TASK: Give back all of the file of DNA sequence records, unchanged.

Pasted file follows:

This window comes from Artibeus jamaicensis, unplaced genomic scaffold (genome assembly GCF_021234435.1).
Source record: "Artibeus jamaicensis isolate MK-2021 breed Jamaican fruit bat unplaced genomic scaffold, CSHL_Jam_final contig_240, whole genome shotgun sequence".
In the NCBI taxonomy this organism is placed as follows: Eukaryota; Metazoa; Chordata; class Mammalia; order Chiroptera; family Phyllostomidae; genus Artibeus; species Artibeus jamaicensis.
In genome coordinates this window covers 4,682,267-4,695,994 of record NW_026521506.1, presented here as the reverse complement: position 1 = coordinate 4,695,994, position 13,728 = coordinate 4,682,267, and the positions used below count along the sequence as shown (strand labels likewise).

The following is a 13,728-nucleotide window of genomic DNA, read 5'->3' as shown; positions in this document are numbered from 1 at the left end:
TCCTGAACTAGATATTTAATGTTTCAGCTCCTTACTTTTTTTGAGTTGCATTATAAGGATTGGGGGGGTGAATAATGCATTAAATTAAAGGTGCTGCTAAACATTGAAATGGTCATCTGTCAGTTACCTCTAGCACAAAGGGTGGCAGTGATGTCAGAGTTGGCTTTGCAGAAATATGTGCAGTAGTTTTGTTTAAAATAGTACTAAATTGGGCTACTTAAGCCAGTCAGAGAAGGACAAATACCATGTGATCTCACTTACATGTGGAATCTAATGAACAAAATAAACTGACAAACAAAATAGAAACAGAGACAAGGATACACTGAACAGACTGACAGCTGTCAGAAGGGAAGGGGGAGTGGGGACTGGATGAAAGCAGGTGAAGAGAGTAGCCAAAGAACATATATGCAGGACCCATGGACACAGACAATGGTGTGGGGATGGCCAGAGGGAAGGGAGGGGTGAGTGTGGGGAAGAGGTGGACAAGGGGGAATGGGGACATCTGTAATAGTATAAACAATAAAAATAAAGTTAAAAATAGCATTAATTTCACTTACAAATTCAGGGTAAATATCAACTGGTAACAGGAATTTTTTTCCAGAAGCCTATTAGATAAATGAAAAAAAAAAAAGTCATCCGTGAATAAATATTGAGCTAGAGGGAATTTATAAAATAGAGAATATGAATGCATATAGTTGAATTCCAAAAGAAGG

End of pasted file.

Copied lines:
This window comes from Artibeus jamaicensis, unplaced genomic scaffold (genome assembly GCF_021234435.1).
Source record: "Artibeus jamaicensis isolate MK-2021 breed Jamaican fruit bat unplaced genomic scaffold, CSHL_Jam_final contig_240, whole genome shotgun sequence".
In the NCBI taxonomy this organism is placed as follows: Eukaryota; Metazoa; Chordata; class Mammalia; order Chiroptera; family Phyllostomidae; genus Artibeus; species Artibeus jamaicensis.
In genome coordinates this window covers 4,682,267-4,695,994 of record NW_026521506.1, presented here as the reverse complement: position 1 = coordinate 4,695,994, position 13,728 = coordinate 4,682,267, and the positions used below count along the sequence as shown (strand labels likewise).

The following is a 13,728-nucleotide window of genomic DNA, read 5'->3' as shown; positions in this document are numbered from 1 at the left end:
TCCTGAACTAGATATTTAATGTTTCAGCTCCTTACTTTTTTTGAGTTGCATTATAAGGATTGGGGGGGTGAATAATGCATTAAATTAAAGGTGCTGCTAAACATTGAAATGGTCATCTGTCAGTTACCTCTAGCACAAAGGGTGGCAGTGATGTCAGAGTTGGCTTTGCAGAAATATGTGCAGTAGTTTTGTTTAAAATAGTACTAAATTGGGCTACTTAAGCCAGTCAGAGAAGGACAAATACCATGTGATCTCACTTACATGTGGAATCTAATGAACAAAATAAACTGACAAACAAAATAGAAACAGAGACAAGGATACACTGAACAGACTGACAGCTGTCAGAAGGGAAGGGGGAGTGGGGACTGGATGAAAGCAGGTGAAGAGAGTAGCCAAAGAACATATATGCAGGACCCATGGACACAGACAATGGTGTGGGGATGGCCAGAGGGAAGGGAGGGGTGAGTGTGGGGAAGAGGTGGACAAGGGGGAATGGGGACATCTGTAATAGTATAAACAATAAAAATAAAGTTAAAAATAGCATTAATTTCACTTACAAATTCAGGGTAAATATCAACTGGTAACAGGAATTTTTTTCCAGAAGCCTATTAGATAAATGAAAAAAAAAAAAGTCATCCGTGAATAAATATTGAGCTAGAGGGAATTTATAAAATAGAGAATATGAATGCATATAGTTGAATTCCAAAAGAAGG